Rubidium

by John Hoffman

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Rubidium by the Numbers

Atomic Number: 37

Mass Number: 85

# of Protons: 37

# of Neutrons: 48

# of Electrons: 37

Where is Rubidium found, and what does it look like?

Rubidium is a soft, silvery-white metal that is very seldom found in nature due to its high reactivity. It can, however be found in the earth's crust, and in Potassium trace quantities.

What are some properties of Rubidium?

  • Rubidium is soft and highly malleable.
  • Rubidium is highly reactive to many different elements.
  • Rubidium is highly flammable and can spontaneously combust.
  • Being a metal, Rubidium is a good conductor.

How was Rubidium Discovered

Rubidium was discovered in 1861 in Germany by Gustav Kirchhoff and Robert Bunsen when they were doing an experiment involving Potassium. They noticed a different substance mixed in with the Potassium. They carefully separated the two substances until they only had the new substance (Rubidium).

Discoverers of Rubidium

Real-World uses for Rubidium

  • Rubidium can be used for rocket fuel.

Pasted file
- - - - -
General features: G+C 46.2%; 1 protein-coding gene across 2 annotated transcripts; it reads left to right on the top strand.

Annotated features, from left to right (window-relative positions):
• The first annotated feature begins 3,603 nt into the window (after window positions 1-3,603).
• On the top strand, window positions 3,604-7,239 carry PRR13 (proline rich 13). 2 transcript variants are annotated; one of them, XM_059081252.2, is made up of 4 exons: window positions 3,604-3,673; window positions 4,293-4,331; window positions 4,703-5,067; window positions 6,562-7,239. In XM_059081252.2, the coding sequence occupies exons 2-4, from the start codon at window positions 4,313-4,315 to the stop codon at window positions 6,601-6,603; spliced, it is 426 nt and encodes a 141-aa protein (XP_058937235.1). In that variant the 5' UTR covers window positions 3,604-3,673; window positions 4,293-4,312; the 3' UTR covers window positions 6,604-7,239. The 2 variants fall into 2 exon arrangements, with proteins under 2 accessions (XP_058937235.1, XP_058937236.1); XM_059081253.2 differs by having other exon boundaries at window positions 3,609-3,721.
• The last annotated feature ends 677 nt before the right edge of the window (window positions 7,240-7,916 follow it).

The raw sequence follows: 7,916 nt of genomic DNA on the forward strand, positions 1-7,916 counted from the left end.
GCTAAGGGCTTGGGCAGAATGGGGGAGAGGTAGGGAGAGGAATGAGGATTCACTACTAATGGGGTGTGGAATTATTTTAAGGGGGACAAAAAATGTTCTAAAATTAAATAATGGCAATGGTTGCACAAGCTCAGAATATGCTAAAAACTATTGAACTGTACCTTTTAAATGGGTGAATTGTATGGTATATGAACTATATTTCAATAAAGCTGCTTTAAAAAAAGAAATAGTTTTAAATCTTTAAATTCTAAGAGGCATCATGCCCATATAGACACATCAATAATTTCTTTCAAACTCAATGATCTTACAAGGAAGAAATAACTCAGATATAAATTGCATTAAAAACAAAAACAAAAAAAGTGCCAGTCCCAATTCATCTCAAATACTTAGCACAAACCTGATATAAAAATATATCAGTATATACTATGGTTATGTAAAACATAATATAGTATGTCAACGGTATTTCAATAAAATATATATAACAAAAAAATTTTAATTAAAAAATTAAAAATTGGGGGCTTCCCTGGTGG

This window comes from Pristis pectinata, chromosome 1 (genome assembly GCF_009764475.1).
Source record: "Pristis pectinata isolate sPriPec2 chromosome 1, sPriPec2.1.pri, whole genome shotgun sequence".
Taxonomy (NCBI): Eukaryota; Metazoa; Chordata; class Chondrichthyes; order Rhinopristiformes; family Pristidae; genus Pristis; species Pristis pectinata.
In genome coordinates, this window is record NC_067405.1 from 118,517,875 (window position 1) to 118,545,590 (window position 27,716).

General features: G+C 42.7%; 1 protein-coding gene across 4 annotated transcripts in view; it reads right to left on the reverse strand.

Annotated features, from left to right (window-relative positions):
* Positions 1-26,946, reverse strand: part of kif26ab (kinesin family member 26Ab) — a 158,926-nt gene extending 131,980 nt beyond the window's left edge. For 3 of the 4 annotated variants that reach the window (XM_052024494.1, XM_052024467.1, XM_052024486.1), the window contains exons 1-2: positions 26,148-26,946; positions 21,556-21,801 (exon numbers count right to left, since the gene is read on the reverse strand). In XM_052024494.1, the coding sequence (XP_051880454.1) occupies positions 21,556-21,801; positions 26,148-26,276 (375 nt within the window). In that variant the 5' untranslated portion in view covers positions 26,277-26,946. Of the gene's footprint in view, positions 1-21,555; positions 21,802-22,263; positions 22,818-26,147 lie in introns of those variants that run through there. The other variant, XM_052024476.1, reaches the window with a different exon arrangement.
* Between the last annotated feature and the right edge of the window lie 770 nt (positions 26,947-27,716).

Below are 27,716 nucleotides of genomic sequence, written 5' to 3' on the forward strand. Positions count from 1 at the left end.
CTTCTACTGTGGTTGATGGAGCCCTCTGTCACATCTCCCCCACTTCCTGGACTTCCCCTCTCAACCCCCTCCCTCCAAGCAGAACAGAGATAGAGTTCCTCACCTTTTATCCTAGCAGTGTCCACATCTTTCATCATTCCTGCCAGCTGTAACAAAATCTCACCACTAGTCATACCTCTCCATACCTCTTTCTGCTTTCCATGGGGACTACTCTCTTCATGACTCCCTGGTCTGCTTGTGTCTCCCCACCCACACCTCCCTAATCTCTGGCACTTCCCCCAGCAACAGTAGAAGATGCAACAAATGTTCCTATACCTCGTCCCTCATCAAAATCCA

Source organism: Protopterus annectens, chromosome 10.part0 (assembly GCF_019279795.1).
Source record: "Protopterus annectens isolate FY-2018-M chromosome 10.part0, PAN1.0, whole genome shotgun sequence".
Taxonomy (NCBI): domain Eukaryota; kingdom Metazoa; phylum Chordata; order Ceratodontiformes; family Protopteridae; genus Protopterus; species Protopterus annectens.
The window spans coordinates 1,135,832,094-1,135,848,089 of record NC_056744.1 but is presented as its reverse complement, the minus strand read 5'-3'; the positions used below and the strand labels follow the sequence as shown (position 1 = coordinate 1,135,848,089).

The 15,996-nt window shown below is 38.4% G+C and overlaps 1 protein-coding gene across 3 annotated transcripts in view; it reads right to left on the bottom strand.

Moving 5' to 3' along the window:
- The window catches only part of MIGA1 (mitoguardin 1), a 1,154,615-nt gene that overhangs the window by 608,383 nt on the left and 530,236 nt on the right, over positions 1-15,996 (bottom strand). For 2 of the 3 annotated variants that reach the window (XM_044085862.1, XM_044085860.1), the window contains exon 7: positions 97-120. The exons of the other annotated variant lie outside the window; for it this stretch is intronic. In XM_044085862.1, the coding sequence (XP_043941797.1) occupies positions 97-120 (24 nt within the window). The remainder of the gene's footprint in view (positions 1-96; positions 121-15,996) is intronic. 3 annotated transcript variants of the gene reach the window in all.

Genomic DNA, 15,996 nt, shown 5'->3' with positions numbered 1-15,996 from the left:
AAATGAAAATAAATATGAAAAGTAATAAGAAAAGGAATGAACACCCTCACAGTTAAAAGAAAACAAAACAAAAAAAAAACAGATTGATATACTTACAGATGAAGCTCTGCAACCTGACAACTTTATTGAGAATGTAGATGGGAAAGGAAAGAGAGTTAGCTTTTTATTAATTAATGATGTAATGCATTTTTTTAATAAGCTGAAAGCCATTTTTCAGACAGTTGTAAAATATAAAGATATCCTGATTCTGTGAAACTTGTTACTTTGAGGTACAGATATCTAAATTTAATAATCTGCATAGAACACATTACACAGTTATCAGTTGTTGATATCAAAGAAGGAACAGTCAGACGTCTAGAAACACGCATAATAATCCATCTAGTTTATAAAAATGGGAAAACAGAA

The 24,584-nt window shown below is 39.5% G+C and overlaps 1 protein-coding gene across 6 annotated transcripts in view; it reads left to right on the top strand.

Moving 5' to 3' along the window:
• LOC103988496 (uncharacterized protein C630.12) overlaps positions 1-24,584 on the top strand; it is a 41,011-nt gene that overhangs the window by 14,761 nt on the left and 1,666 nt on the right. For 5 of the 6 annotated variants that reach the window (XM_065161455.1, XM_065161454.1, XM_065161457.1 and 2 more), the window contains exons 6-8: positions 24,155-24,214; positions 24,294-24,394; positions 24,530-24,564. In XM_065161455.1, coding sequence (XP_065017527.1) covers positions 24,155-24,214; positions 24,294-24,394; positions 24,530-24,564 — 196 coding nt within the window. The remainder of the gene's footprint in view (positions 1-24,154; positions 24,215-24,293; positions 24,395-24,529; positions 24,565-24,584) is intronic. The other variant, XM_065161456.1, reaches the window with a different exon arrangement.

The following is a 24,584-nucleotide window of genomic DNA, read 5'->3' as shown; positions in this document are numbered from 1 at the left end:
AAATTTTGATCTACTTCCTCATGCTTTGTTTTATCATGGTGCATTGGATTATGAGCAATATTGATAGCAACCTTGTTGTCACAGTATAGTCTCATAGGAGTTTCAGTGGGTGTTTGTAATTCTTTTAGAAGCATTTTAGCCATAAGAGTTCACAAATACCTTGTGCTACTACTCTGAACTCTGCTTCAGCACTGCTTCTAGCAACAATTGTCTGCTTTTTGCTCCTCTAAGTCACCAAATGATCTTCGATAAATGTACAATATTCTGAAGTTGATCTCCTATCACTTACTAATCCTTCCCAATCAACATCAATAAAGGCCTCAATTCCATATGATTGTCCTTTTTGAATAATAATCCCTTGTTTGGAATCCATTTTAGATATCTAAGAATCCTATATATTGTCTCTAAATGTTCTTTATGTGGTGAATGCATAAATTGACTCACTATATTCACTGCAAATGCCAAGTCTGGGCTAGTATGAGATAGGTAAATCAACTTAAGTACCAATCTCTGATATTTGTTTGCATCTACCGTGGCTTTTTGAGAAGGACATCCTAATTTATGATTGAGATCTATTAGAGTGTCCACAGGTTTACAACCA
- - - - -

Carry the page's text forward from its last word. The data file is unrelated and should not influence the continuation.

• Rubidium collects on tumors and passes by healthy tissue, making it useful for detecting brain tumors.
  • Rubidium can be used in atomic clocks, but it is not the best element for that use.
  • Rubidium is also sometimes used to create purple fireworks.

Additional Rubidium Facts

  • Rubidium reacts violently to water, creating a highly flammable gas.
  • Rubidium tends spontaneously combust when in contact with air.
  • Rubidium is the 16th most common element in the earth's crust.
  • Rubidium's name comes from the Greek word for "deepest red".
  • Most animal species (including humans) do occasionally consume trace amounts of Rubidium (due to its similarity to Potassium).
  • Rubidium is harmless if consumed in trace quantities.

Liquid Rubidium

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